Names of animal researchers must be revealed to animal rights protestors
OHIO — Ohio State University must release the names and business addresses of animal researchers to an attorney who represents animal rights interests, the Ohio Supreme Court ruled in late December.
The court rejected the University’s claims that it feared for the safety of its animal research scientists and that they enjoyed a right of privacy under the U.S. Constitution that would prohibit release of their names and work addresses.
Quoting from the dissent in an earlier case, the state’s high court held that “criminal conduct should be punished by criminal sanctions” not by judicially expanding the constitutional rights to privacy and academic freedom in order to bar access to public records.
Shawn Thomas, a Springfield, Ohio, attorney who represents several animal protection groups, filed a request in May 1994 under the Ohio open records law for all records on the handling of public information requests by named groups and individuals. He noted that the University was slow to respond and consistently denied names and addresses of the scientists from any records made available to his clients.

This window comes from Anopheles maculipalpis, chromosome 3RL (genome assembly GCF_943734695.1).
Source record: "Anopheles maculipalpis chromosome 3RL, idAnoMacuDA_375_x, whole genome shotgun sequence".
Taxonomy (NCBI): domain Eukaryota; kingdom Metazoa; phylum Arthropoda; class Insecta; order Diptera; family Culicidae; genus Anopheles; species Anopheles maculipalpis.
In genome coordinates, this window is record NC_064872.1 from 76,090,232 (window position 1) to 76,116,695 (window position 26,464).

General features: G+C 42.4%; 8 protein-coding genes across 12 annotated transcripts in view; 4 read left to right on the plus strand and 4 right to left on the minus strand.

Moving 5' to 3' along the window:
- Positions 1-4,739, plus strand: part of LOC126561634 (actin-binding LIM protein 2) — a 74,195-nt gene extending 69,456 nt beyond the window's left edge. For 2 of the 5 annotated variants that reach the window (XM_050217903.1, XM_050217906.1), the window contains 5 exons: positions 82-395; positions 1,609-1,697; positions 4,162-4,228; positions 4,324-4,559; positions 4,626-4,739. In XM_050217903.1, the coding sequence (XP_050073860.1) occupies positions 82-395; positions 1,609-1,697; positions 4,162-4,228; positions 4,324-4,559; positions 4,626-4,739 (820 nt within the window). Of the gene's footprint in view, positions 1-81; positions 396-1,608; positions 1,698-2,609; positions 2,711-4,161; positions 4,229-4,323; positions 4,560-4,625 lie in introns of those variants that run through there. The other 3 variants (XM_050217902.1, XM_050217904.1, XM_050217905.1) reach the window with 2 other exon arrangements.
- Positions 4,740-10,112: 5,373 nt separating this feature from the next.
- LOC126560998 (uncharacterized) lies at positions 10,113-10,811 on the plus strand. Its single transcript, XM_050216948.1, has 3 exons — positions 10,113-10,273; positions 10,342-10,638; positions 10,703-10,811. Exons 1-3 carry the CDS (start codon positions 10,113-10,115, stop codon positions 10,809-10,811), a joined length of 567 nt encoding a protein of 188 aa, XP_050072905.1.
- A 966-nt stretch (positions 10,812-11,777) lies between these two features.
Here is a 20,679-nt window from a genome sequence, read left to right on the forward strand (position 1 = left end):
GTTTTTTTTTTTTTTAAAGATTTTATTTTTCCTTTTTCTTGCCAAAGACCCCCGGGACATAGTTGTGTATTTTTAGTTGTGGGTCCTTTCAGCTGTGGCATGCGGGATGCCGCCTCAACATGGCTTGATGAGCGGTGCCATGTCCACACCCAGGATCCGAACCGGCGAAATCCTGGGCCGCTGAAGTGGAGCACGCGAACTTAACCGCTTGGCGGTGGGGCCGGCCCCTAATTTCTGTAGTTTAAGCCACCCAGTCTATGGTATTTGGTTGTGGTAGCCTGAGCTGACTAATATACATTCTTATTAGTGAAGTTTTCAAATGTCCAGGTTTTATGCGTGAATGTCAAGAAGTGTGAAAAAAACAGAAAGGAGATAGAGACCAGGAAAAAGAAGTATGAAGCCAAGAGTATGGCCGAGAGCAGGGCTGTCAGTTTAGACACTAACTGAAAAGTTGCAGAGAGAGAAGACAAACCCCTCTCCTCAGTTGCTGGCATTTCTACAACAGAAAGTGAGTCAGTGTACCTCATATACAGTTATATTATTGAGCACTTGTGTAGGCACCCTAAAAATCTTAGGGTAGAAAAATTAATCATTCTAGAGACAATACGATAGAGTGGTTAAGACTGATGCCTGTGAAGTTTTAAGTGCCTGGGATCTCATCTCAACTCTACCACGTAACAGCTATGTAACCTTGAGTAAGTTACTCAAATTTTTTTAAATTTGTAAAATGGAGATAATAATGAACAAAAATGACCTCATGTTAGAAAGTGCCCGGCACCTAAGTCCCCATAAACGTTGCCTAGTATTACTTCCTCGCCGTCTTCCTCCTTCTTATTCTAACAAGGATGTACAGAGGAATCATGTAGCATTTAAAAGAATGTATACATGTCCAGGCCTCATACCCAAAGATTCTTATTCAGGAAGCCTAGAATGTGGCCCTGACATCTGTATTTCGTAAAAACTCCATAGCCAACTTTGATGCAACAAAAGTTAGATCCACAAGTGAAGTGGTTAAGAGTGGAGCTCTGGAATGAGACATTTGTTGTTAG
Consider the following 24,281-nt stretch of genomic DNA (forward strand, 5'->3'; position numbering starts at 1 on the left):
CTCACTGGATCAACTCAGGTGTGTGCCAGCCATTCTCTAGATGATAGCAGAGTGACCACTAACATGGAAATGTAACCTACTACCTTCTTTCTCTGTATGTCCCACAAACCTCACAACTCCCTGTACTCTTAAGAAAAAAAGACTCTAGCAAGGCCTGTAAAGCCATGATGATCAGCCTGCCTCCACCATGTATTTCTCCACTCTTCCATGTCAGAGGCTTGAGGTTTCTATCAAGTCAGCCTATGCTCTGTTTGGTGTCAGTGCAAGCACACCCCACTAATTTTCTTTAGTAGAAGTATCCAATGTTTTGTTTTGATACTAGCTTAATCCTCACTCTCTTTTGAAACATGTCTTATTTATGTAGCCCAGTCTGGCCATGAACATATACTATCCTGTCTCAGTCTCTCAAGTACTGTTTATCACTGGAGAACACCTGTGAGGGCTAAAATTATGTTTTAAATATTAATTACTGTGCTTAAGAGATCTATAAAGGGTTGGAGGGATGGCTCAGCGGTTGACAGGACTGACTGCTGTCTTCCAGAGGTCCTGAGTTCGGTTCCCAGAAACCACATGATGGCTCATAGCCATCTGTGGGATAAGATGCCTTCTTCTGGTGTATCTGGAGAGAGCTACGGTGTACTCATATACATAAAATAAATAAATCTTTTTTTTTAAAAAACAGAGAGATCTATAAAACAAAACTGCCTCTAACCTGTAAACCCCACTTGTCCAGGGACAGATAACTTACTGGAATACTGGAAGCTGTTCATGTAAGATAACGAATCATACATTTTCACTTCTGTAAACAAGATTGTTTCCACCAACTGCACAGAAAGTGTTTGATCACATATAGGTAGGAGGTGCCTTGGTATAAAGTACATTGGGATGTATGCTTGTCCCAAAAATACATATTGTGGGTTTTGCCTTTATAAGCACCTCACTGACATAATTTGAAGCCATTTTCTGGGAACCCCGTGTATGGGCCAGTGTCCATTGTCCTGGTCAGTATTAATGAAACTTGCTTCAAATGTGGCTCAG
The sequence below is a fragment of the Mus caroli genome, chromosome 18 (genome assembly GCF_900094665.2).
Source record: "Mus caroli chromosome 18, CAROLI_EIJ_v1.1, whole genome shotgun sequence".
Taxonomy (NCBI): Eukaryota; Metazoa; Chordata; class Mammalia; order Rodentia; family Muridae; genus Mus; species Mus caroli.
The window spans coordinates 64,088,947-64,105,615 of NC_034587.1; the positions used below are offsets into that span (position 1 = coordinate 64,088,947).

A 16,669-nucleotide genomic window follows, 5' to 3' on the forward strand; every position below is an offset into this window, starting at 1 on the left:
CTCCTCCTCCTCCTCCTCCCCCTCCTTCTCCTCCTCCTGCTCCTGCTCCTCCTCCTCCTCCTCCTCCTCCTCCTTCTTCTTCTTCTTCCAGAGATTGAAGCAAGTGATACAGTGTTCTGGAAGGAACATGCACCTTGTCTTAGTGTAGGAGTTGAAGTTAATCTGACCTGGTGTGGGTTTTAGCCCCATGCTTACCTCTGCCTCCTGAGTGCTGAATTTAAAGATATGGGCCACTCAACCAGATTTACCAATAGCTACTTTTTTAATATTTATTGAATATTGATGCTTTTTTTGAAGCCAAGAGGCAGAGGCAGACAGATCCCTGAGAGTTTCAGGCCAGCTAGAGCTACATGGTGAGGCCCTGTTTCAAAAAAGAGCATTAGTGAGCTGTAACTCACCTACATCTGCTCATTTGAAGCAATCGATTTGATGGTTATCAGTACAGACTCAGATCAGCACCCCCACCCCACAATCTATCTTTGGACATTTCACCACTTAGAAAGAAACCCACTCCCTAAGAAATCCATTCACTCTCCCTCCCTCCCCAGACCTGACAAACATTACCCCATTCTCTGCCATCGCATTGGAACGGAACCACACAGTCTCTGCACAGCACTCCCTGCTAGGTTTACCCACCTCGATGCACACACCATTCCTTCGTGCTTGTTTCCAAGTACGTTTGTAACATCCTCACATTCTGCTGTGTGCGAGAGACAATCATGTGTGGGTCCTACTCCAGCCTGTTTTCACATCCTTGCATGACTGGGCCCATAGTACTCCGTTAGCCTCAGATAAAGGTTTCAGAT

The University again redacted names and addresses from the records it provided Thomas and in July he asked the State’s high court in Columbus to order the information disclosed.
In its arguments the University referred to a U.S. Justice Department report on criminal activity against animal researchers (although it noted that it did not suspect Thomas’ request was criminally motivated.) The school also said disclosure could injure the academic freedom of the scientists.
However, Thomas argued that without names, his clients could not monitor the workload of the public institution’s scientists or learn anything about the number and type of public grants awarded for their research.
The court said that in enumerating very narrow, specific exceptions to the public records statute, the General Assembly has already weighed and balanced the competing public policy considerations between the public’s right to know and burdens imposed by disclosure. Court review of those public policy considerations would be inappropriate, the court said. (Thomas v. Ohio State University; Pro Se counsel: Shawn Thomas, Springfield, Ohio)